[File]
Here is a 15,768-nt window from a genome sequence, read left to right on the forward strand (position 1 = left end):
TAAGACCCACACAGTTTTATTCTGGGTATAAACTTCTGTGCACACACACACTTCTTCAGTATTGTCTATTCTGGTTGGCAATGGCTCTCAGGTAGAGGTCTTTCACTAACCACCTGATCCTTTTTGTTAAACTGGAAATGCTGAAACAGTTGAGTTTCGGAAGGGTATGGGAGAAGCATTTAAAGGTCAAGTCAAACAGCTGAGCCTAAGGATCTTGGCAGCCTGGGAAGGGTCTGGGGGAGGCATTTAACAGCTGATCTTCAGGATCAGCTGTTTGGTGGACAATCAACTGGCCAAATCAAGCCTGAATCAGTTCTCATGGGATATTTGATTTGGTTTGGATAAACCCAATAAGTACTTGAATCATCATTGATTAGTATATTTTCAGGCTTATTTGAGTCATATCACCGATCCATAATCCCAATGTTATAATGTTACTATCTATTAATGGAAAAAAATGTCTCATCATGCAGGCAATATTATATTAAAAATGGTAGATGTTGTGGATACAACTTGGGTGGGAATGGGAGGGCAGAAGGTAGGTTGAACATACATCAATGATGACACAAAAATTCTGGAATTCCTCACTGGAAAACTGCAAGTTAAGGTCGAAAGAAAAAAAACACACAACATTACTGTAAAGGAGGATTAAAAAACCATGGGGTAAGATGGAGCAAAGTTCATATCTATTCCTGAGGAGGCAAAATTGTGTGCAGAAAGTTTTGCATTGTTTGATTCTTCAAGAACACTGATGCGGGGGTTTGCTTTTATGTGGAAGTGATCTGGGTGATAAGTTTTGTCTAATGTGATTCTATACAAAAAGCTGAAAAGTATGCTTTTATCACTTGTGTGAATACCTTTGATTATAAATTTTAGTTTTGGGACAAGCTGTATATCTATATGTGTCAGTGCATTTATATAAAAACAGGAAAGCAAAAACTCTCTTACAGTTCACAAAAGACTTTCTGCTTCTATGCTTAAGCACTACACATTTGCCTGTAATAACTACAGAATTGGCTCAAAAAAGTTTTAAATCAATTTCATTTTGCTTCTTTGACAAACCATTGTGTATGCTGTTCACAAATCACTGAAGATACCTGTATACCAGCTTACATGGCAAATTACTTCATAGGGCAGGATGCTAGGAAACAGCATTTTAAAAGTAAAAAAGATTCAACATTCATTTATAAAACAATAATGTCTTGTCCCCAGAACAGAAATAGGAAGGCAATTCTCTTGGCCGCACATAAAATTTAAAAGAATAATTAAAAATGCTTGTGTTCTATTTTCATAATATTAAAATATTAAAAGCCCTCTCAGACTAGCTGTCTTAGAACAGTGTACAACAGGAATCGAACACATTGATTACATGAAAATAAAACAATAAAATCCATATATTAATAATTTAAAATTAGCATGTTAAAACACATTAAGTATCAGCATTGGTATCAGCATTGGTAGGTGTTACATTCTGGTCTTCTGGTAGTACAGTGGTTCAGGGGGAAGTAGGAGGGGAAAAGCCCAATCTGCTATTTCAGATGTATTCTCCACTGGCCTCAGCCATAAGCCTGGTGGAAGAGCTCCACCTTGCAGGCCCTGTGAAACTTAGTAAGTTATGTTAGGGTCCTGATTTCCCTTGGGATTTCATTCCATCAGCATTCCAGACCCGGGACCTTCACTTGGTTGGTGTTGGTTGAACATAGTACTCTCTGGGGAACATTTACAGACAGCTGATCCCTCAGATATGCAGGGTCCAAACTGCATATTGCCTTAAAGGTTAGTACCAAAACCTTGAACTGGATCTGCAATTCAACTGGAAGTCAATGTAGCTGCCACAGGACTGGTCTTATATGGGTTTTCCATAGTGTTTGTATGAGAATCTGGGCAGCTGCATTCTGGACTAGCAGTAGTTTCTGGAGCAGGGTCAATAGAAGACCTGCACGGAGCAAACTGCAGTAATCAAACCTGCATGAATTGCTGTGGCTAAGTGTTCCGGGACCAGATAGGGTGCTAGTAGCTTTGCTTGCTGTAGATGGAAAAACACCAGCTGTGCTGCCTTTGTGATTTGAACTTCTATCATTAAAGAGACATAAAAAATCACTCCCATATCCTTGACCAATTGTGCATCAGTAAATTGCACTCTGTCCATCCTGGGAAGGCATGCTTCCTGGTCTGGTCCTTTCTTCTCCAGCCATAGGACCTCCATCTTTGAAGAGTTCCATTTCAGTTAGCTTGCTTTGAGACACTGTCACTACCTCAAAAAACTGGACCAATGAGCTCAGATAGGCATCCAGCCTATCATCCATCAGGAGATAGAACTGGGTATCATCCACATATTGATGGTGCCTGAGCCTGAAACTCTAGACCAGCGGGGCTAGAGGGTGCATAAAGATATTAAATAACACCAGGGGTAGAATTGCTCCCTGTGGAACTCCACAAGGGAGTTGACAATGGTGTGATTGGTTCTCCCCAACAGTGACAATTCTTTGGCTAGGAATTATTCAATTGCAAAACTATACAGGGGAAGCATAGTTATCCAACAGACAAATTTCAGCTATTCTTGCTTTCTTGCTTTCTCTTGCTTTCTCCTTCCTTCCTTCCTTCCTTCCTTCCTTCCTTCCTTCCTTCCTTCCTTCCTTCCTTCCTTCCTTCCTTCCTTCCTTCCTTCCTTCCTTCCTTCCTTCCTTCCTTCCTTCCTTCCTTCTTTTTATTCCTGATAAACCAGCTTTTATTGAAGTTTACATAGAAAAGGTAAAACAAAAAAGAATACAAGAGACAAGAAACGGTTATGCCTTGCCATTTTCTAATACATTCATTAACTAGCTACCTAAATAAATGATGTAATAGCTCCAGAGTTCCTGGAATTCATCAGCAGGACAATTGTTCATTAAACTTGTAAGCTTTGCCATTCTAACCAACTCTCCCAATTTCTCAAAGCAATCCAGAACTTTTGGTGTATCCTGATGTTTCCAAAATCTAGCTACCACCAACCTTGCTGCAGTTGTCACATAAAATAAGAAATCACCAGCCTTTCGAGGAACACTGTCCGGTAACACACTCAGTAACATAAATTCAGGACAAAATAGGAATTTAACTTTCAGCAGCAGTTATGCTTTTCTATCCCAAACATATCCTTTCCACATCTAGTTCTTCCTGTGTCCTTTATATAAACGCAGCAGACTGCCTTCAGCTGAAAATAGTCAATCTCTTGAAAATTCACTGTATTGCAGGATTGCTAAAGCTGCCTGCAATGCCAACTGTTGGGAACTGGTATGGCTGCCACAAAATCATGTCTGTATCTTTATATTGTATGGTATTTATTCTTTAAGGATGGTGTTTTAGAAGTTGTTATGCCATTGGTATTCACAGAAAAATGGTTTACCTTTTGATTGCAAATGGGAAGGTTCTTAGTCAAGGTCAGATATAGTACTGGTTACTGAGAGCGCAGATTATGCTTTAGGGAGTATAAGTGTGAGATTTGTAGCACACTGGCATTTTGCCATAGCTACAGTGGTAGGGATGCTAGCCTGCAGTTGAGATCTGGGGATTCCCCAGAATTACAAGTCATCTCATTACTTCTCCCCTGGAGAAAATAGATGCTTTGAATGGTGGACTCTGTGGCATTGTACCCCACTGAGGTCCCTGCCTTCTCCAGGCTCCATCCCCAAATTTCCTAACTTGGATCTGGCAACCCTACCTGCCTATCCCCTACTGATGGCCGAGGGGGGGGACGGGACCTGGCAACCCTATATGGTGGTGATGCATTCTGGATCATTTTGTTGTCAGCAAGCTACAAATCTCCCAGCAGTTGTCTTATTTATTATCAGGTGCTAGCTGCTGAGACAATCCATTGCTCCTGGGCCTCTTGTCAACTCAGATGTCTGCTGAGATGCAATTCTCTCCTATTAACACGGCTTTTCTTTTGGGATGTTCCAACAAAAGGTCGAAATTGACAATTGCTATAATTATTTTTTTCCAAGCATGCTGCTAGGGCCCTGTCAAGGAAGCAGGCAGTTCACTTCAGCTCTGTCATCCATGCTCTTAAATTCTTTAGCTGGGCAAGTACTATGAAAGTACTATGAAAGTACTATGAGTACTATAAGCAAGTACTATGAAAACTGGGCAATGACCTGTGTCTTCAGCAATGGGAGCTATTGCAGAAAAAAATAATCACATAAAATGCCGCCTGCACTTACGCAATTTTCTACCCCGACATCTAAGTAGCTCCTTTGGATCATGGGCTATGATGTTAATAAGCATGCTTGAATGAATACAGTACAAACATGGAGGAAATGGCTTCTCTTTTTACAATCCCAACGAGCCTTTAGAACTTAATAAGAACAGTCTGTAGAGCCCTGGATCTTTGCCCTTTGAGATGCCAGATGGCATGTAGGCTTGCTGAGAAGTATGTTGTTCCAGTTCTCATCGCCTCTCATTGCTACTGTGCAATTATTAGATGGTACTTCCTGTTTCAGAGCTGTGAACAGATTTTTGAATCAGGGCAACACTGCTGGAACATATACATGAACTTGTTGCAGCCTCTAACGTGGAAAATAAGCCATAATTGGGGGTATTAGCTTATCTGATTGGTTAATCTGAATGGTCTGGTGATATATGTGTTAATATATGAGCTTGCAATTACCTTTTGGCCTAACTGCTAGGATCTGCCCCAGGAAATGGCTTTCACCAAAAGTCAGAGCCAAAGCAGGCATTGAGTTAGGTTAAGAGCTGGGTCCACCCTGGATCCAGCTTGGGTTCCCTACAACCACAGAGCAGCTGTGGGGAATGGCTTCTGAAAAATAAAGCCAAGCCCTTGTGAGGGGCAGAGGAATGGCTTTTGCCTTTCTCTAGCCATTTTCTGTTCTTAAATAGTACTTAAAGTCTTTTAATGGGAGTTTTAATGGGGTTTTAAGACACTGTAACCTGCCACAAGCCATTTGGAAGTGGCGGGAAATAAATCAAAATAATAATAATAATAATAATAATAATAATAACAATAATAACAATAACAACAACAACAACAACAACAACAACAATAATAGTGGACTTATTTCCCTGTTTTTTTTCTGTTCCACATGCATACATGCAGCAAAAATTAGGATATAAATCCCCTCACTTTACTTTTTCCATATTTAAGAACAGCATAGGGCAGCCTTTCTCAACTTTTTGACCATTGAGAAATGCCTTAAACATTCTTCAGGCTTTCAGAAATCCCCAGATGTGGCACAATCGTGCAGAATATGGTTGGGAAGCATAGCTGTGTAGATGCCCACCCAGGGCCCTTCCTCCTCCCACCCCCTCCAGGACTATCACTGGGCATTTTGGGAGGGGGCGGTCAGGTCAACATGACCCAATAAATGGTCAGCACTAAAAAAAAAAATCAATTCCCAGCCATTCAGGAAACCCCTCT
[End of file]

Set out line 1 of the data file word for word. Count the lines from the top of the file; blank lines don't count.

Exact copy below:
Here is a 15,768-nt window from a genome sequence, read left to right on the forward strand (position 1 = left end):